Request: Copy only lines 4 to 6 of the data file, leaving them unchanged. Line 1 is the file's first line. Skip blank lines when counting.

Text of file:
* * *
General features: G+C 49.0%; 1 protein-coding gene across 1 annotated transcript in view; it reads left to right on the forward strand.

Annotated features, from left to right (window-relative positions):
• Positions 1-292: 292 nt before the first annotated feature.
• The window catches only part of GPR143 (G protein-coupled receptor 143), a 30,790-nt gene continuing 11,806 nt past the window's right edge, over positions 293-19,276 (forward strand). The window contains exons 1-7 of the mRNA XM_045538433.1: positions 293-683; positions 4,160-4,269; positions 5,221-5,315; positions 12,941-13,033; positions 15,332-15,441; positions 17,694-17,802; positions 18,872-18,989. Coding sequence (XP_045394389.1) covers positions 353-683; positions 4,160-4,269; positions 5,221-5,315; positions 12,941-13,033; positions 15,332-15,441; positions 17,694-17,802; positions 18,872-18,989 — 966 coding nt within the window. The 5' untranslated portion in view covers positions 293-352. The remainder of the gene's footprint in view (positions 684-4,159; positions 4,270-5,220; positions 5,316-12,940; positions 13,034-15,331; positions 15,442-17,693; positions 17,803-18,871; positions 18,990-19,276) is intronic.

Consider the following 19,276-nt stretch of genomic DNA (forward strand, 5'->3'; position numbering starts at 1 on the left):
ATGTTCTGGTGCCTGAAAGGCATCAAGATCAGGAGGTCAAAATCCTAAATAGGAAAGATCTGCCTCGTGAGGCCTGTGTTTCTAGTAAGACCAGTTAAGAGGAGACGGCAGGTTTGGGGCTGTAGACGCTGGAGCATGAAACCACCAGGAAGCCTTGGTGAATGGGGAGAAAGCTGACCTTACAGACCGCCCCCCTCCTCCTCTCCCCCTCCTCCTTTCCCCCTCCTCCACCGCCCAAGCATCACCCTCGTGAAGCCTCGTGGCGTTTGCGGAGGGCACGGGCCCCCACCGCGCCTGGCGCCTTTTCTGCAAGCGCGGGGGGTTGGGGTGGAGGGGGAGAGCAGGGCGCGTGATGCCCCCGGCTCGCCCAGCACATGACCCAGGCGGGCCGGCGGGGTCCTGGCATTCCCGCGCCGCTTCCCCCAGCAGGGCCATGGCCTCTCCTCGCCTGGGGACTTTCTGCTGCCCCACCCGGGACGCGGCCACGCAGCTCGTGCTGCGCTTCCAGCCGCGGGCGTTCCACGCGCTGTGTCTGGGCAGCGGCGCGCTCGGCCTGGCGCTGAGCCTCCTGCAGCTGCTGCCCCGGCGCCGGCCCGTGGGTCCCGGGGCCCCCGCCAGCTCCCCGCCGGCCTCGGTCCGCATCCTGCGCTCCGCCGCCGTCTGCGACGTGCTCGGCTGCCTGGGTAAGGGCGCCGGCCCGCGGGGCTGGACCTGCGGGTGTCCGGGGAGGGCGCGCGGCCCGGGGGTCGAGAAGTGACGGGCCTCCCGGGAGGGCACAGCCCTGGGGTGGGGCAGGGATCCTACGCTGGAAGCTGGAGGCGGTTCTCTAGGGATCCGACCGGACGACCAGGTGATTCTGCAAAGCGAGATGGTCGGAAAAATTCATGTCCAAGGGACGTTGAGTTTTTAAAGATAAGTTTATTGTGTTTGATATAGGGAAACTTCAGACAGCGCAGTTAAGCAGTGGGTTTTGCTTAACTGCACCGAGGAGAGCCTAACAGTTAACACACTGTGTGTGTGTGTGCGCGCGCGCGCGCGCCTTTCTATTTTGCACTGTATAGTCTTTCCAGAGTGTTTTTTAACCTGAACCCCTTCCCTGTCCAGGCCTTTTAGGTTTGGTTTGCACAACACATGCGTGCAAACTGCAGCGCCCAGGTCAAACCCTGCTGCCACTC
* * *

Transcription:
• The window catches only part of GPR143 (G protein-coupled receptor 143), a 30,790-nt gene continuing 11,806 nt past the window's right edge, over positions 293-19,276 (forward strand). The window contains exons 1-7 of the mRNA XM_045538433.1: positions 293-683; positions 4,160-4,269; positions 5,221-5,315; positions 12,941-13,033; positions 15,332-15,441; positions 17,694-17,802; positions 18,872-18,989. Coding sequence (XP_045394389.1) covers positions 353-683; positions 4,160-4,269; positions 5,221-5,315; positions 12,941-13,033; positions 15,332-15,441; positions 17,694-17,802; positions 18,872-18,989 — 966 coding nt within the window. The 5' untranslated portion in view covers positions 293-352. The remainder of the gene's footprint in view (positions 684-4,159; positions 4,270-5,220; positions 5,316-12,940; positions 13,034-15,331; positions 15,442-17,693; positions 17,803-18,871; positions 18,990-19,276) is intronic.

Consider the following 19,276-nt stretch of genomic DNA (forward strand, 5'->3'; position numbering starts at 1 on the left):
ATGTTCTGGTGCCTGAAAGGCATCAAGATCAGGAGGTCAAAATCCTAAATAGGAAAGATCTGCCTCGTGAGGCCTGTGTTTCTAGTAAGACCAGTTAAGAGGAGACGGCAGGTTTGGGGCTGTAGACGCTGGAGCATGAAACCACCAGGAAGCCTTGGTGAATGGGGAGAAAGCTGACCTTACAGACCGCCCCCCTCCTCCTCTCCCCCTCCTCCTTTCCCCCTCCTCCACCGCCCAAGCATCACCCTCGTGAAGCCTCGTGGCGTTTGCGGAGGGCACGGGCCCCCACCGCGCCTGGCGCCTTTTCTGCAAGCGCGGGGGGTTGGGGTGGAGGGGGAGAGCAGGGCGCGTGATGCCCCCGGCTCGCCCAGCACATGACCCAGGCGGGCCGGCGGGGTCCTGGCATTCCCGCGCCGCTTCCCCCAGCAGGGCCATGGCCTCTCCTCGCCTGGGGACTTTCTGCTGCCCCACCCGGGACGCGGCCACGCAGCTCGTGCTGCGCTTCCAGCCGCGGGCGTTCCACGCGCTGTGTCTGGGCAGCGGCGCGCTCGGCCTGGCGCTGAGCCTCCTGCAGCTGCTGCCCCGGCGCCGGCCCGTGGGTCCCGGGGCCCCCGCCAGCTCCCCGCCGGCCTCGGTCCGCATCCTGCGCTCCGCCGCCGTCTGCGACGTGCTCGGCTGCCTGGGTAAGGGCGCCGGCCCGCGGGGCTGGACCTGCGGGTGTCCGGGGAGGGCGCGCGGCCCGGGGGTCGAGAAGTGACGGGCCTCCCGGGAGGGCACAGCCCTGGGGTGGGGCAGGGATCCTACGCTGGAAGCTGGAGGCGGTTCTCTAGGGATCCGACCGGACGACCAGGTGATTCTGCAAAGCGAGATGGTCGGAAAAATTCATGTCCAAGGGACGTTGAGTTTTTAAAGATAAGTTTATTGTGTTTGATATAGGGAAACTTCAGACAGCGCAGTTAAGCAGTGGGTTTTGCTTAACTGCACCGAGGAGAGCCTAACAGTTAACACACTGTGTGTGTGTGTGCGCGCGCGCGCGCGCCTTTCTATTTTGCACTGTATAGTCTTTCCAGAGTGTTTTTTAACCTGAACCCCTTCCCTGTCCAGGCCTTTTAGGTTTGGTTTGCACAACACATGCGTGCAAACTGCAGCGCCCAGGTCAAACCCTGCTGCCACTC